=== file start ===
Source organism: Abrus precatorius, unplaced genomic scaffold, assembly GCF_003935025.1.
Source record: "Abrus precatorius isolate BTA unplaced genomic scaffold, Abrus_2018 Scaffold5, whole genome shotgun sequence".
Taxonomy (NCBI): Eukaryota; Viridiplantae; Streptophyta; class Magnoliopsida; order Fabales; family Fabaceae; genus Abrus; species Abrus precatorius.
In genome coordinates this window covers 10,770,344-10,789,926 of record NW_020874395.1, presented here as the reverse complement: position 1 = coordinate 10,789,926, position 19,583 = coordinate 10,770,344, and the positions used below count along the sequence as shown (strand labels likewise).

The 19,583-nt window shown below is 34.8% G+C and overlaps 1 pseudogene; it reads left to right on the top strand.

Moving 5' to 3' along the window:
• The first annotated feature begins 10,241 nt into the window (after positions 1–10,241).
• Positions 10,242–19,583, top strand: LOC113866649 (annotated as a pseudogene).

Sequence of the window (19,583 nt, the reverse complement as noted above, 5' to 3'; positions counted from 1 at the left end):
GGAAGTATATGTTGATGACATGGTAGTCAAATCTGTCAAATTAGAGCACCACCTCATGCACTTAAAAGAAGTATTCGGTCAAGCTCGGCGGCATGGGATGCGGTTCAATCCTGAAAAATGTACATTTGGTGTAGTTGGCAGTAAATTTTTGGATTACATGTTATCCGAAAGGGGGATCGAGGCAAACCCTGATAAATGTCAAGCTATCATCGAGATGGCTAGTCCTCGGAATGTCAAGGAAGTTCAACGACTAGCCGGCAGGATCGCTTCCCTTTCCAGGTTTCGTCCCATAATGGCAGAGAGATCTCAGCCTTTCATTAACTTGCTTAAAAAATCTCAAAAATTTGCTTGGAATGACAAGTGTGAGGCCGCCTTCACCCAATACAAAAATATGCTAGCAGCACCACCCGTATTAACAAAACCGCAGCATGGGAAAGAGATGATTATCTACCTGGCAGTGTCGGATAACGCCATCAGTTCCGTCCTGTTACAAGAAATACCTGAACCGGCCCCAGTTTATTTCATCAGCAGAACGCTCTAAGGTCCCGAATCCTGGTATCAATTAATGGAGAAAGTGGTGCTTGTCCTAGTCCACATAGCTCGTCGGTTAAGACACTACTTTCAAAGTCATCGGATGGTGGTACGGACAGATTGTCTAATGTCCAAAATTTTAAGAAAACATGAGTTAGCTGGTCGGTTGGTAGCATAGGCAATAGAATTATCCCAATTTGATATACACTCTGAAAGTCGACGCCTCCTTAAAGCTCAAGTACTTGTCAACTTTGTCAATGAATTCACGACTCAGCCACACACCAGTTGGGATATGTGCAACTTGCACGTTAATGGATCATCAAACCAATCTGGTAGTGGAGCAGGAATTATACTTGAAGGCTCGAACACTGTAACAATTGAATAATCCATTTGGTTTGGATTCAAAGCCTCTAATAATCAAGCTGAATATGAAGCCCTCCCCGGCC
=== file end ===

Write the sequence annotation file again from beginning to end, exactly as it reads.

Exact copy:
Source organism: Abrus precatorius, unplaced genomic scaffold, assembly GCF_003935025.1.
Source record: "Abrus precatorius isolate BTA unplaced genomic scaffold, Abrus_2018 Scaffold5, whole genome shotgun sequence".
Taxonomy (NCBI): Eukaryota; Viridiplantae; Streptophyta; class Magnoliopsida; order Fabales; family Fabaceae; genus Abrus; species Abrus precatorius.
In genome coordinates this window covers 10,770,344-10,789,926 of record NW_020874395.1, presented here as the reverse complement: position 1 = coordinate 10,789,926, position 19,583 = coordinate 10,770,344, and the positions used below count along the sequence as shown (strand labels likewise).

The 19,583-nt window shown below is 34.8% G+C and overlaps 1 pseudogene; it reads left to right on the top strand.

Moving 5' to 3' along the window:
• The first annotated feature begins 10,241 nt into the window (after positions 1–10,241).
• Positions 10,242–19,583, top strand: LOC113866649 (annotated as a pseudogene).

Sequence of the window (19,583 nt, the reverse complement as noted above, 5' to 3'; positions counted from 1 at the left end):
GGAAGTATATGTTGATGACATGGTAGTCAAATCTGTCAAATTAGAGCACCACCTCATGCACTTAAAAGAAGTATTCGGTCAAGCTCGGCGGCATGGGATGCGGTTCAATCCTGAAAAATGTACATTTGGTGTAGTTGGCAGTAAATTTTTGGATTACATGTTATCCGAAAGGGGGATCGAGGCAAACCCTGATAAATGTCAAGCTATCATCGAGATGGCTAGTCCTCGGAATGTCAAGGAAGTTCAACGACTAGCCGGCAGGATCGCTTCCCTTTCCAGGTTTCGTCCCATAATGGCAGAGAGATCTCAGCCTTTCATTAACTTGCTTAAAAAATCTCAAAAATTTGCTTGGAATGACAAGTGTGAGGCCGCCTTCACCCAATACAAAAATATGCTAGCAGCACCACCCGTATTAACAAAACCGCAGCATGGGAAAGAGATGATTATCTACCTGGCAGTGTCGGATAACGCCATCAGTTCCGTCCTGTTACAAGAAATACCTGAACCGGCCCCAGTTTATTTCATCAGCAGAACGCTCTAAGGTCCCGAATCCTGGTATCAATTAATGGAGAAAGTGGTGCTTGTCCTAGTCCACATAGCTCGTCGGTTAAGACACTACTTTCAAAGTCATCGGATGGTGGTACGGACAGATTGTCTAATGTCCAAAATTTTAAGAAAACATGAGTTAGCTGGTCGGTTGGTAGCATAGGCAATAGAATTATCCCAATTTGATATACACTCTGAAAGTCGACGCCTCCTTAAAGCTCAAGTACTTGTCAACTTTGTCAATGAATTCACGACTCAGCCACACACCAGTTGGGATATGTGCAACTTGCACGTTAATGGATCATCAAACCAATCTGGTAGTGGAGCAGGAATTATACTTGAAGGCTCGAACACTGTAACAATTGAATAATCCATTTGGTTTGGATTCAAAGCCTCTAATAATCAAGCTGAATATGAAGCCCTCCCCGGCC